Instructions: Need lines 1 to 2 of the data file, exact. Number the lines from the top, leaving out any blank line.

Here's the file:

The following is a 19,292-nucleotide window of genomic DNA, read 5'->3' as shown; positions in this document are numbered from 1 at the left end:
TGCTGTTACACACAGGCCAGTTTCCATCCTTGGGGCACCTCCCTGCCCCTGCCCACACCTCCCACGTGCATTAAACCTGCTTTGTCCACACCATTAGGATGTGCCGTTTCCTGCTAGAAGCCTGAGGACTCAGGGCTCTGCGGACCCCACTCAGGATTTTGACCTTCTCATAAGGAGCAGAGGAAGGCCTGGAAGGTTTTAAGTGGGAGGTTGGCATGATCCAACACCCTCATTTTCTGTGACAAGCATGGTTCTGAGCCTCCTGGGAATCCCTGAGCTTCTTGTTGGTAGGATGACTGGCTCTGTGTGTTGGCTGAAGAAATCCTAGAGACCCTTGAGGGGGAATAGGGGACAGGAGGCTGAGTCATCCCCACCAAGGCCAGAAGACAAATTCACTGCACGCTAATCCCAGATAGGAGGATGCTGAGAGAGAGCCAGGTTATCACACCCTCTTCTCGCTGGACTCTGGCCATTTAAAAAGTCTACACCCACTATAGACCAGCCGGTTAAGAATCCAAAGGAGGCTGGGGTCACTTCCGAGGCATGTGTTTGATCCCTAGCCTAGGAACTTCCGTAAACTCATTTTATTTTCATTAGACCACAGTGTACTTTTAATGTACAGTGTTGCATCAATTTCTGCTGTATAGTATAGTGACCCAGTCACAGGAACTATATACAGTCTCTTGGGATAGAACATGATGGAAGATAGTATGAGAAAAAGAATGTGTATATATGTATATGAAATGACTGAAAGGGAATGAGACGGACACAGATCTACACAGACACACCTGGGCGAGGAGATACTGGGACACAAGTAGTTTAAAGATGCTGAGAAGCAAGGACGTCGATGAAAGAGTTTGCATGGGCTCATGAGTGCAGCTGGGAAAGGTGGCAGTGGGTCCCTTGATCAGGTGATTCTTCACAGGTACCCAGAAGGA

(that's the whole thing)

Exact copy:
The following is a 19,292-nucleotide window of genomic DNA, read 5'->3' as shown; positions in this document are numbered from 1 at the left end:
TGCTGTTACACACAGGCCAGTTTCCATCCTTGGGGCACCTCCCTGCCCCTGCCCACACCTCCCACGTGCATTAAACCTGCTTTGTCCACACCATTAGGATGTGCCGTTTCCTGCTAGAAGCCTGAGGACTCAGGGCTCTGCGGACCCCACTCAGGATTTTGACCTTCTCATAAGGAGCAGAGGAAGGCCTGGAAGGTTTTAAGTGGGAGGTTGGCATGATCCAACACCCTCATTTTCTGTGACAAGCATGGTTCTGAGCCTCCTGGGAATCCCTGAGCTTCTTGTTGGTAGGATGACTGGCTCTGTGTGTTGGCTGAAGAAATCCTAGAGACCCTTGAGGGGGAATAGGGGACAGGAGGCTGAGTCATCCCCACCAAGGCCAGAAGACAAATTCACTGCACGCTAATCCCAGATAGGAGGATGCTGAGAGAGAGCCAGGTTATCACACCCTCTTCTCGCTGGACTCTGGCCATTTAAAAAGTCTACACCCACTATAGACCAGCCGGTTAAGAATCCAAAGGAGGCTGGGGTCACTTCCGAGGCATGTGTTTGATCCCTAGCCTAGGAACTTCCGTAAACTCATTTTATTTTCATTAGACCACAGTGTACTTTTAATGTACAGTGTTGCATCAATTTCTGCTGTATAGTATAGTGACCCAGTCACAGGAACTATATACAGTCTCTTGGGATAGAACATGATGGAAGATAGTATGAGAAAAAGAATGTGTATATATGTATATGAAATGACTGAAAGGGAATGAGACGGACACAGATCTACACAGACACACCTGGGCGAGGAGATACTGGGACACAAGTAGTTTAAAGATGCTGAGAAGCAAGGACGTCGATGAAAGAGTTTGCATGGGCTCATGAGTGCAGCTGGGAAAGGTGGCAGTGGGTCCCTTGATCAGGTGATTCTTCACAGGTACCCAGAAGGA